Having said that, there is a way that the marine enthusiast can set-up a 'micro' marine aquarium housing only shrimps! Over recent years, I have been experimenting with 3-5 gallon marine aquaria containing various species of tropical and temperate shrimp and crabs. I am pleased to report that all tanks were successful and no livestock was lost.
Shrimps make excellent subjects for an aquarium of this type as they are largely sedentary and require little space. In addition, it is possible to peacefully intermix various species. Resistance to disease and varying water parameters seems to be higher than many marine creatures. Given that they are colourful and relatively interesting, shrimps have proved an ideal option.
Almost any design of could be used but I chose tall, thin models which were interesting architecturally, such as an hexagonal tank. All had a capacity of 3-5 gallons (13.5-23 litres). The filter in most tanks consisted of modular filter plates, one air-operated uplift and a modified conventional undergravel filter bed (1" of coral gravel, gravel tidy and 1" of coral sand). The uplift was operated by a Rena 101 pump and a long-life air diffuser. A 25 watt mini heater was positioned behind the uplift. Other alternative equipment could feature a small powerhead instead of the air-operated uplift, or exclude the undergravels altogether and install a power sponge filter. In any event, a moderate circulation rate was maintained. There was no protein skimmer or activated carbon fitted to take up valuable space, as large regular water changes negated the need.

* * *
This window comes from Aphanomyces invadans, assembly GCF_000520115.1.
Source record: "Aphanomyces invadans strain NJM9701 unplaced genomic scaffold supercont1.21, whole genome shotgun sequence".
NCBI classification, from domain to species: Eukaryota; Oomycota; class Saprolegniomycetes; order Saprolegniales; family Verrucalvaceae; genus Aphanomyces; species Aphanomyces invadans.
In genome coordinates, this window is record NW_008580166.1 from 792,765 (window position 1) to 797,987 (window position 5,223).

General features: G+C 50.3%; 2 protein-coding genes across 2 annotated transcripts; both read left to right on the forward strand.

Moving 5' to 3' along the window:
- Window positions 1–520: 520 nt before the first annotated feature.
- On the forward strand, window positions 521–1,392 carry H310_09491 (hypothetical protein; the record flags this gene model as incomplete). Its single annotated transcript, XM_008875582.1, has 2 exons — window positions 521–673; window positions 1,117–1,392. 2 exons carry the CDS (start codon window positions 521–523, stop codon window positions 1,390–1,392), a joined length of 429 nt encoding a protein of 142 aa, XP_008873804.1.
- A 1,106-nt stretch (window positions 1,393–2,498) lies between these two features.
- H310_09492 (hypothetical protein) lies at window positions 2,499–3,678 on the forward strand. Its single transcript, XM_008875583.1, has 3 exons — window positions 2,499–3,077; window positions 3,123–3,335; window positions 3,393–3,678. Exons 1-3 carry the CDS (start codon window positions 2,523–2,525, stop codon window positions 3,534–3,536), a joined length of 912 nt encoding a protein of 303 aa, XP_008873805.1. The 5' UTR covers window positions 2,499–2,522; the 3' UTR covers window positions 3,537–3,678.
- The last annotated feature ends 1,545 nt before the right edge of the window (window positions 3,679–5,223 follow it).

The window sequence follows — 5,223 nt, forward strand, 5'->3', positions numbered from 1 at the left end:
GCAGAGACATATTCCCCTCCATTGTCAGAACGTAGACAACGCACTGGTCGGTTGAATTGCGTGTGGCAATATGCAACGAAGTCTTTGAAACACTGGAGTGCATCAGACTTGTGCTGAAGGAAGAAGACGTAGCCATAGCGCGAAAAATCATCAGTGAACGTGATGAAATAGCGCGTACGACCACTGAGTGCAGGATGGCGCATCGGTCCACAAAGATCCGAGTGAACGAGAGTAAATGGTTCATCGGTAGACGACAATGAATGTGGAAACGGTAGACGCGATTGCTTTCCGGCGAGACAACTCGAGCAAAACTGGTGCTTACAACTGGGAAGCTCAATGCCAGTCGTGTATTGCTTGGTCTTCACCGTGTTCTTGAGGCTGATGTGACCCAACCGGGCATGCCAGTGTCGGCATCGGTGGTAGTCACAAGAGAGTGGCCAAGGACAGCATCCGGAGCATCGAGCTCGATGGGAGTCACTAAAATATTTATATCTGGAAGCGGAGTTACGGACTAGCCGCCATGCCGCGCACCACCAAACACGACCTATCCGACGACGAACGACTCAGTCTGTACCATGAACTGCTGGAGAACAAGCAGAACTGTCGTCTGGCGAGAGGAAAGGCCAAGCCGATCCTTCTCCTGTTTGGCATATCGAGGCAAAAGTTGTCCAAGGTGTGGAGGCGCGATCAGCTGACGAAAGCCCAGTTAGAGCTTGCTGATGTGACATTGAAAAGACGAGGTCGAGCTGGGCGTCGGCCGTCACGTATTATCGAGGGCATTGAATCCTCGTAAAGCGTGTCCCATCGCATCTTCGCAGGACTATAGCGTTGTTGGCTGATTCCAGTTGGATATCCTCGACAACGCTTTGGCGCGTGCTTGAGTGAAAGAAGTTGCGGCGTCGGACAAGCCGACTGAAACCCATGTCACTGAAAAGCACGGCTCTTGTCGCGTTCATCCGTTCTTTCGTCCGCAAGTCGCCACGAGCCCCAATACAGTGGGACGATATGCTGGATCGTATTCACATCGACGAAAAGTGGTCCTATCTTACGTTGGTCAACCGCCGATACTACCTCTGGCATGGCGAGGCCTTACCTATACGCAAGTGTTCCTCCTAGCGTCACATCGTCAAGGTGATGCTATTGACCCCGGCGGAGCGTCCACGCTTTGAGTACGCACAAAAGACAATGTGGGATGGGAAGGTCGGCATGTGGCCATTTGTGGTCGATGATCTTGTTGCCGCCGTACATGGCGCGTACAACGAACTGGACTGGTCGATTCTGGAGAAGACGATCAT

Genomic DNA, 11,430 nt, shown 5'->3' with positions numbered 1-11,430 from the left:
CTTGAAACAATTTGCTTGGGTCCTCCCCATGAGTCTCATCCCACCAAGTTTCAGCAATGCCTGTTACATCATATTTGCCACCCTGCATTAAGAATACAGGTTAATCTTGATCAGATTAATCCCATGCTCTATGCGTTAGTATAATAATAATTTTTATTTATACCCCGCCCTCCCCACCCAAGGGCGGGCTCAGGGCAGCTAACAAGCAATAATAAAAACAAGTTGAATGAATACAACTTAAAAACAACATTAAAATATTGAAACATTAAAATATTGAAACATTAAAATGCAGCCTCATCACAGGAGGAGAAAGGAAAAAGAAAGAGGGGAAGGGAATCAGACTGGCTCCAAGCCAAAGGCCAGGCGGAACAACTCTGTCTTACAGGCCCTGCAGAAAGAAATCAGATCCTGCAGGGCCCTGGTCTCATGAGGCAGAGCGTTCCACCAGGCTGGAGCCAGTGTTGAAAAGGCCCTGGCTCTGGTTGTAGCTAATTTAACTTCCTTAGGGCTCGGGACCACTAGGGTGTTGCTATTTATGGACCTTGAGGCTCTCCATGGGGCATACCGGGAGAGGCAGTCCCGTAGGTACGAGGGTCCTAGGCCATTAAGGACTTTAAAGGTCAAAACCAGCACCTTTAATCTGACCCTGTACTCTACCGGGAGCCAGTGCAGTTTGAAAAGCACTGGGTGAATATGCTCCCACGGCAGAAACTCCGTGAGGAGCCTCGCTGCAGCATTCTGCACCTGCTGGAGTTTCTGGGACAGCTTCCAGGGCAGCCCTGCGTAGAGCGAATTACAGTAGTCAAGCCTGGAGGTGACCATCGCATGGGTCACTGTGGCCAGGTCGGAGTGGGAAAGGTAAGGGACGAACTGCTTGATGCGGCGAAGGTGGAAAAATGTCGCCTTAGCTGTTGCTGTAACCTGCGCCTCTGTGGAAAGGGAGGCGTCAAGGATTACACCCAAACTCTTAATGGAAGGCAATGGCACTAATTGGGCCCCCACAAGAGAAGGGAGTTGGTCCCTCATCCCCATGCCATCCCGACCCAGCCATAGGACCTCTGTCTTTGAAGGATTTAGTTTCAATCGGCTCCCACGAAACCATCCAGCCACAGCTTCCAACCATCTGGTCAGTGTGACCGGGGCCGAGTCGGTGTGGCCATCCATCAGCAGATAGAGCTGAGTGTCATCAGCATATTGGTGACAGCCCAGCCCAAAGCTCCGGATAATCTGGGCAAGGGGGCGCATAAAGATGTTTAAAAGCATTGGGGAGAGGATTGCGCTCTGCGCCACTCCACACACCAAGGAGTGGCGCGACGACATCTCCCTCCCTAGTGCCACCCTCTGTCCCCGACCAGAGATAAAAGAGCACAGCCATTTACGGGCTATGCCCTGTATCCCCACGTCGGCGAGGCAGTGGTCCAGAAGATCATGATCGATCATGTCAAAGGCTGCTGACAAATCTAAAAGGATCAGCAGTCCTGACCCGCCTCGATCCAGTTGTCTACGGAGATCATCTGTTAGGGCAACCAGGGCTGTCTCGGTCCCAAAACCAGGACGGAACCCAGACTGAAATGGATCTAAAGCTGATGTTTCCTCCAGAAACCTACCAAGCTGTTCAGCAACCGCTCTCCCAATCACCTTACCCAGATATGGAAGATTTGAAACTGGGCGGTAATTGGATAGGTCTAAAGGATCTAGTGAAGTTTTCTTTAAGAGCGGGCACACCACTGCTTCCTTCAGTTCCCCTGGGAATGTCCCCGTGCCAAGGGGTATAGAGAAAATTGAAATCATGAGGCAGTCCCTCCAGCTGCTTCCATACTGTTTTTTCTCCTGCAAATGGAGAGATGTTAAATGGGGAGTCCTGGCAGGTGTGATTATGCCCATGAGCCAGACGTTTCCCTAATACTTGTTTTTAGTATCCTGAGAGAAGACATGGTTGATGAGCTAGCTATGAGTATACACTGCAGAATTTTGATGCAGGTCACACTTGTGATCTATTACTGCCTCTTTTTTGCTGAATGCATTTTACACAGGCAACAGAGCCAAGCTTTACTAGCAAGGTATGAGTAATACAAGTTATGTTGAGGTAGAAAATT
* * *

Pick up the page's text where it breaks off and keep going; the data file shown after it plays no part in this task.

Lava rock was the only decoration and its dark appearance highlighted the bright colours of the shrimps admirably, as did the single 8 watt Gro-Lux fluorescent tube which intensified the red markings so common in many tropical shrimps. It also had little effect on the temperature fluctuation.
Each aquarium was matured in the conventional way, with a proprietary maturation fluid, and livestock was only introduced when ammonia and nitrite readings were zero.
Secrets of Success
An aquarium of this sort cannot be maintained without regular water changes. The optimum amount appeared to be 33% every week without fail, although 50-80% appeared to do no harm. If the period between water changes was extended, shrimps became lethargic and considerably less interested in food. However, a water change soon revived their spirits, although I have no doubt that losses would have been quickly incurred should these signals have been ignored.
A small aquarium is difficult to keep cool, especially in hot weather, and I suggest that the tank is located in a cool position and erected in the autumn, rather than high summer! 77°F (25°C) is an optimum temperature, although many of my subject tanks showed no ill-effects at 82°F (28°C) for short periods.
The tank may be small but all the usual parameters need to be the subject of weekly checks. Ammonia, nitrite, temperature, pH, s.g., and nitrate must be monitored regularly.
Modest feeding once a day with brineshrimp sustains nearly all species more than adequately. Every care must be taken not to overfeed.
Species and Communities
Suitable shrimps include Cleaner Shrimps (Lysmata amboinensis), Blood Shrimps (Lysmata debelius), Saron Shrimps (Saron rectitostris), and Common Prawns (Palaemon elegans). Very small hermit crabs would also be permissible. A community consisting of one single species of shrimp is impressive, although a mixture of species also works very well. Stock at a rate not exceeding 1-2 individuals per gallon. Difficult to keep, or aggressive species must be avoided; these include Boxing Shrimps (Stenopus spp.), Anemone Shrimps (Periclimenes spp.), Mantis Shrimps (Odontodactylus spp.), Pistol Shrimps (Synalpheus spp.) and Harlequin Shrimps (Hymenocera spp.).
To preserve the integrity of the system NO fish or other invertebrates must be added....EVER! No matter how tempting it may be!
© Nick Dakin (Text & Pictures) May not be reproduced in part, or whole, without permission.